C doesn't break on free(NULL) so why is pfree developed to break on NULL?
Is there any way in PostgreSQL to overcome this so that it won't break,
apart from checking if the pointer NULL?

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  • Robert Haas at Mar 4, 2011 at 2:50 pm

    On Fri, Mar 4, 2011 at 8:08 AM, Marios Vodas wrote:
    C doesn't break on free(NULL) so why is pfree developed to break on NULL?
    Is there any way in PostgreSQL to overcome this so that it won't break,
    apart from checking if the pointer NULL?
    I think that free(NULL) works on some platforms but not all. I don't
    see what advantage we'd get out of making pfree(NULL) silently work,
    and there's a clear disadvantage: it would remove a useful sanity
    check.

    --
    Robert Haas
    EnterpriseDB: http://www.enterprisedb.com
    The Enterprise PostgreSQL Company
  • Peter Geoghegan at Mar 4, 2011 at 3:04 pm

    On 4 March 2011 14:50, Robert Haas wrote:
    I think that free(NULL) works on some platforms but not all.  I don't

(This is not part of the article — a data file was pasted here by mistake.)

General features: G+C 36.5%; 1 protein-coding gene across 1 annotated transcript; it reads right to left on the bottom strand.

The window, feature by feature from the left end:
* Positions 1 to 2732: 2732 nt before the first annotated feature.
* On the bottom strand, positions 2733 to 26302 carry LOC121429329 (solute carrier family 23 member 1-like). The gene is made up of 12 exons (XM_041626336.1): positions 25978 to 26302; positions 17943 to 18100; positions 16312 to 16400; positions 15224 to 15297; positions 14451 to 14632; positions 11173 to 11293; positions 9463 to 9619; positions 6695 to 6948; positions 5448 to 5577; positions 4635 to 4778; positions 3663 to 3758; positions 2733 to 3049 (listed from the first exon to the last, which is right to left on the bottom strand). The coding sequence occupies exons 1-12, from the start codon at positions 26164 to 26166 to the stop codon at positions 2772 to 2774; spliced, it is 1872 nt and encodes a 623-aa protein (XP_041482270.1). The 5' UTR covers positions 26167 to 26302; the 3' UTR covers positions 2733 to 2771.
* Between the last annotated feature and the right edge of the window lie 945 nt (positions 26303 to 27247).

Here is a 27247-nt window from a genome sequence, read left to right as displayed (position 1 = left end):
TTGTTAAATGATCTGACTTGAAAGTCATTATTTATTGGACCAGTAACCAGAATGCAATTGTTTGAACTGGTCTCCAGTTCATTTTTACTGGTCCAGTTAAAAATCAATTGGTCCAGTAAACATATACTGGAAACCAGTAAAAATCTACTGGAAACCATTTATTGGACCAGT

see what advantage we'd get out of making pfree(NULL) silently work,
    and there's a clear disadvantage: it would remove a useful sanity
    check.
    I don't feel particularly strongly about what pfree() should do one
    way or the other, but that isn't so; free(NULL) works on all
    platforms, and is required to by the standard.

    --
    Regards,
    Peter Geoghegan
  • Tom Lane at Mar 4, 2011 at 3:21 pm

    Peter Geoghegan writes:
    On 4 March 2011 14:50, Robert Haas wrote:
    I think that free(NULL) works on some platforms but not all.  I don't
    see what advantage we'd get out of making pfree(NULL) silently work,
    and there's a clear disadvantage: it would remove a useful sanity
    check.
    I don't feel particularly strongly about what pfree() should do one
    way or the other, but that isn't so; free(NULL) works on all
    platforms, and is required to by the standard.
    For the last few years it's been pretty safe to assume that, but it did
    not use to be so --- pre ISO C spec, some malloc libraries allowed
    free(NULL) and some didn't.

    In any case, this has been debated before and the project policy is
    that having pfree(NULL) throw an error is a net benefit. The main case
    where it's really useful to not throw an error is where malloc(0)
    returns NULL rather than a valid pointer (and BTW, both of those
    behaviors are allowed by spec). However, palloc(0) is guaranteed
    to give you a valid pointer that you can pfree, so that argument
    doesn't hold here.

    regards, tom lane

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